The federal government should not have warrantless, backdoor access to private communication systems like Twitter.
The federal government unfortunately already has the capability to access everything stored by Big Tech companies, according to recent revelations from Twitter CEO Elon Musk that federal agencies had “full access” to private messages on Twitter.
There has been an ongoing struggle between the federal government and privacy-minded organizations when it comes to allowing back doors into users’ messages and data through sometimes questionable legal avenues. It is unprecedented that certain federal agencies have “full access to everything” in Big Tech systems.
The close partnership between Big Tech and the federal government deteriorates the privacy rights of Americans. This relationship highlights the importance of encryption for protecting Fourth Amendment privacy rights.
The “Twitter Files” revealed that federal agencies had infiltrated Twitter’s decision-making process prior to Musk’s takeover. Musk must clarify not only which federal agencies had “full access” to Twitter direct messages but also what “full access” means. Was the FBI able to read the direct messages of any Twitter user for any reason? How often did they abuse this power, and when did it end?
Elon Musk tweeted on May 10 that Twitter plans to roll out an end-to-end encryption feature for direct messages that will make federal snooping far more difficult. The update would make it so only the individuals receiving direct messages could locally decrypt them on their device, meaning not even Twitter or embedded federal agents could read them.
It is not clear, however, that end-to-end encryption apps are safe from big brother’s illegal inspection.
Tucker Carlson, who was interviewing Musk when he made the “full access” comment, spoke on a podcast about a harrowing story involving the encrypted messaging app Signal. According to Carlson, “the NSA broke into [his] Signal account” as he was working to secure an interview with Russian President Vladimir Putin.
The National Security Agency denied it had targeted Carlson specifically but stopped short of denying it had collected his communications. This raises concerns as Signal is encrypted end-to-end, and such an intrusion illustrates that keeping messages private may be impossible.
WhatsApp and iMessage, two very popular messaging apps that are considered secure, have been shown to be less than impervious. While actual message content is safe from view, an FBI document reveals the extent to which the federal government can obtain data about users and their messages through warrants and subpoenas.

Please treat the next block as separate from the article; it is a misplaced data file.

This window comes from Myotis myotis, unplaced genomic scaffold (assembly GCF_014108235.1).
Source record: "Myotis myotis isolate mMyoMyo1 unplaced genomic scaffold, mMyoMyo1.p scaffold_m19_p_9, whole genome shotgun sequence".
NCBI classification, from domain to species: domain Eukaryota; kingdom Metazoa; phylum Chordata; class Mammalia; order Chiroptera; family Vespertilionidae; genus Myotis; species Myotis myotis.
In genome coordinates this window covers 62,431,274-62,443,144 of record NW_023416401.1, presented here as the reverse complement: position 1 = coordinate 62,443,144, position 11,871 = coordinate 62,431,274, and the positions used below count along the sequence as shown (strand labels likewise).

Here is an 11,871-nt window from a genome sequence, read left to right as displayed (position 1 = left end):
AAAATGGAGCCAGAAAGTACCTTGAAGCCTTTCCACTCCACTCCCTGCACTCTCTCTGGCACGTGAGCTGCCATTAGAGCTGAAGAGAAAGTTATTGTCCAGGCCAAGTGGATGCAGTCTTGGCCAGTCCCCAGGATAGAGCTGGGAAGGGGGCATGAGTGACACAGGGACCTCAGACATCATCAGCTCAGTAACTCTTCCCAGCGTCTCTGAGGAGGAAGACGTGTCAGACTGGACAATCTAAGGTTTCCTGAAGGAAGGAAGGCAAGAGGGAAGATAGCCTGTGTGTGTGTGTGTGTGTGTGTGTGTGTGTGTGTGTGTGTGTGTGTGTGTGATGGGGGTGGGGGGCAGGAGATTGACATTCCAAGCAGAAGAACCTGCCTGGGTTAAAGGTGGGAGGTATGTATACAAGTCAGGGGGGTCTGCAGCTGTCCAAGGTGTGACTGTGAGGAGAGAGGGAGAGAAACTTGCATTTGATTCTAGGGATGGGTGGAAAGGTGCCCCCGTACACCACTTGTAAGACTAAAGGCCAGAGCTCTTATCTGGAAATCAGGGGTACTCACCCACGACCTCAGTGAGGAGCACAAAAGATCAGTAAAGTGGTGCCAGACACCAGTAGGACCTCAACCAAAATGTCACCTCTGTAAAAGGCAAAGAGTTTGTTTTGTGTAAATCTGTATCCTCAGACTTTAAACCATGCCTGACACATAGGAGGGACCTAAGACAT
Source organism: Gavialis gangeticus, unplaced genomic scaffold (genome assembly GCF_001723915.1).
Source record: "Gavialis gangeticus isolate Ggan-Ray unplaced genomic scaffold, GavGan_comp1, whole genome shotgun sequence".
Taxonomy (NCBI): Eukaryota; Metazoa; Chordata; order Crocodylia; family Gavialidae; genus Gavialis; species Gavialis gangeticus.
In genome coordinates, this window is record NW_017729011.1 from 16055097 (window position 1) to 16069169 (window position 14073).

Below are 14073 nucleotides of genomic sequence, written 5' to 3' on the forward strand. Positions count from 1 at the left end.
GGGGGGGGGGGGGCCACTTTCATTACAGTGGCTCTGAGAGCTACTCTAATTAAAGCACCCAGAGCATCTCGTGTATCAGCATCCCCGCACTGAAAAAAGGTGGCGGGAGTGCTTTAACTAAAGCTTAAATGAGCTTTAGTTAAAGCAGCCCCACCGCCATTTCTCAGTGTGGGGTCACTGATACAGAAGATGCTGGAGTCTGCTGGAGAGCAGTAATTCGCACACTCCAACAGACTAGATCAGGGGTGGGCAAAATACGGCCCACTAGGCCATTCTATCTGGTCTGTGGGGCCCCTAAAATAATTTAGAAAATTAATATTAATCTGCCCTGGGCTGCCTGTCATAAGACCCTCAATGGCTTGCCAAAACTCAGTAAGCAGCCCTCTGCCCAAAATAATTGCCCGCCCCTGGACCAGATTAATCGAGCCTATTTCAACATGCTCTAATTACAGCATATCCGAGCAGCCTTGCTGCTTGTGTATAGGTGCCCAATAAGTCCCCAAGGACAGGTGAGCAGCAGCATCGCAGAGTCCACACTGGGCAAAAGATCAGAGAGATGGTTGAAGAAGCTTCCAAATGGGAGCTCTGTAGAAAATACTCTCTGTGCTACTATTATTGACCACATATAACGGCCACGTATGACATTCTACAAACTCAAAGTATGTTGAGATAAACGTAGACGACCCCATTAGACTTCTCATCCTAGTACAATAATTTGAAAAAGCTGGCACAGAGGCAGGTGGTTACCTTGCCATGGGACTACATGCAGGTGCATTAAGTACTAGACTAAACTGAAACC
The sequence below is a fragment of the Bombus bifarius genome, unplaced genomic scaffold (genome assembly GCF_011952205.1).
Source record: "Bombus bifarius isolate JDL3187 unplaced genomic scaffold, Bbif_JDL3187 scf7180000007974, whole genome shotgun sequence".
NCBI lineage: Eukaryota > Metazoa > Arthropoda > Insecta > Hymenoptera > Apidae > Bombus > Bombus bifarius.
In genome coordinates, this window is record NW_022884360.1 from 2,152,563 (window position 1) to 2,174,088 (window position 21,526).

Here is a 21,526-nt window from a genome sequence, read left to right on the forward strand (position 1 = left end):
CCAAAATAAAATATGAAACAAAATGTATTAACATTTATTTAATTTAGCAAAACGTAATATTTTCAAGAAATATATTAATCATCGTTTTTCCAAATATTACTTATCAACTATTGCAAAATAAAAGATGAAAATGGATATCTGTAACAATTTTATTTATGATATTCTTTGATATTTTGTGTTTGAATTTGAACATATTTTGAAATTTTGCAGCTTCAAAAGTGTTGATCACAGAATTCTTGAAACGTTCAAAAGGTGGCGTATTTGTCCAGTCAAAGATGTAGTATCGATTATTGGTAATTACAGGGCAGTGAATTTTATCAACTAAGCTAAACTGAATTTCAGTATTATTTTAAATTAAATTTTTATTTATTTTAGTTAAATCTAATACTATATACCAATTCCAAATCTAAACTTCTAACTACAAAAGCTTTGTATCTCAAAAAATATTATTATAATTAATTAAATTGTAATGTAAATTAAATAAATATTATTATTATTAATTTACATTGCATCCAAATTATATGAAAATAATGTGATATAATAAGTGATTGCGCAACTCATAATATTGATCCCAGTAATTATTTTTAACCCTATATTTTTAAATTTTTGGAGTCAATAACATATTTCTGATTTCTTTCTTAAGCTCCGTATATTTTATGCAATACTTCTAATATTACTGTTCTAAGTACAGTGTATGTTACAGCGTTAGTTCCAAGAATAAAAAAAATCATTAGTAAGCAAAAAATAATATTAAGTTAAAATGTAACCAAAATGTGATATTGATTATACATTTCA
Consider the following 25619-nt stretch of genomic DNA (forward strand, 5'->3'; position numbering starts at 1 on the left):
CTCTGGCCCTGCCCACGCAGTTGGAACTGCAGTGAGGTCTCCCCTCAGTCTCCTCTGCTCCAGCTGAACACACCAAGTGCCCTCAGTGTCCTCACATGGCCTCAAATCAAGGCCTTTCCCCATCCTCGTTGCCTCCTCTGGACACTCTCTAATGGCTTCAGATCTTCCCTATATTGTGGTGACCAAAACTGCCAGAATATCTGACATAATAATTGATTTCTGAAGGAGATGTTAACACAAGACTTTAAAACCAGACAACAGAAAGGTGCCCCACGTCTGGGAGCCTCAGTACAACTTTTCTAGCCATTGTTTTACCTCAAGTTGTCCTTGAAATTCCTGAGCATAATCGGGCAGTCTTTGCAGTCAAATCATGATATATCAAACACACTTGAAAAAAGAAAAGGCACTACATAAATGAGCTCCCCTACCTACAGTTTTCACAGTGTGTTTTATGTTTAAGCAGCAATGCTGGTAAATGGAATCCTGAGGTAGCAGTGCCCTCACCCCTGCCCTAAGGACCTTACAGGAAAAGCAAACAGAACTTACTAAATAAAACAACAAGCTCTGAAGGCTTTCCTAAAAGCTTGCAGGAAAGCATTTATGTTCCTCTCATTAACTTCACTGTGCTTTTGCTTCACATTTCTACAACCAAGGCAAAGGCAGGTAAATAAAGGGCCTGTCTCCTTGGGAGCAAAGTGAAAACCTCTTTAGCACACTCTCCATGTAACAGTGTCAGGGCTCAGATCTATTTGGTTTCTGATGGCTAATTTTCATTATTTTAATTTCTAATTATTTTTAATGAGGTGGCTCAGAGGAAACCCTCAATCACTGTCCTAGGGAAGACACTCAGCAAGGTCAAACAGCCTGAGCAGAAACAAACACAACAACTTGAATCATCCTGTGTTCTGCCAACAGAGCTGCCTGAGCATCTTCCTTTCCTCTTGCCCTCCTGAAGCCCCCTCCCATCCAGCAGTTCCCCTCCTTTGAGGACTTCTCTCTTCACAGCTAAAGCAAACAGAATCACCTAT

Leaked documents have also shown the FBI has attempted to insert back doors into encryption algorithms, which would allow them to decrypt the actual message contents if the compromised algorithms were used. They may be looking to do the same in the future when it comes to quantum-resistant cryptography.
Lawmakers have also considered undermining the strength of encryption algorithms. A Senate bill introduced in 2020 would have made it possible for law enforcement to gain access to encrypted devices by requiring manufacturers and service providers to “assist … with accessing encrypted data.”
Such a law would force technology companies to create ubiquitous back doors for the government. It would also fundamentally undermine encryption algorithms and pave the way for compromise by nefarious actors. There are ways for law enforcement to get around encryption without totally rendering the algorithms defunct for everyone else.
Big Tech has been all too eager to share its users’ information. A New York Times investigation details how often authorities request user data and how infrequently companies like Apple and Microsoft challenge these requests.
If Musk’s revelation is true and Twitter allowed federal agencies to have unfettered access to private user-to-user messages, then it seems Big Tech is enabling this invasive behavior. Is it possible these same federal agencies have similar access to other Big Tech communication services such as Google’s Gmail or Facebook’s Messenger?
There should be no wide-open back door to Big Tech’s systems for the federal government to freely waltz into, and there should be investigations to uncover how pervasive this access may be.
Until then, we should strive to empower users and protect their rights, not law enforcement and Big Tech. Undermining encryption and the privacy it enables would take away a necessary tool in preventing Big Tech and the federal government from abusing their power.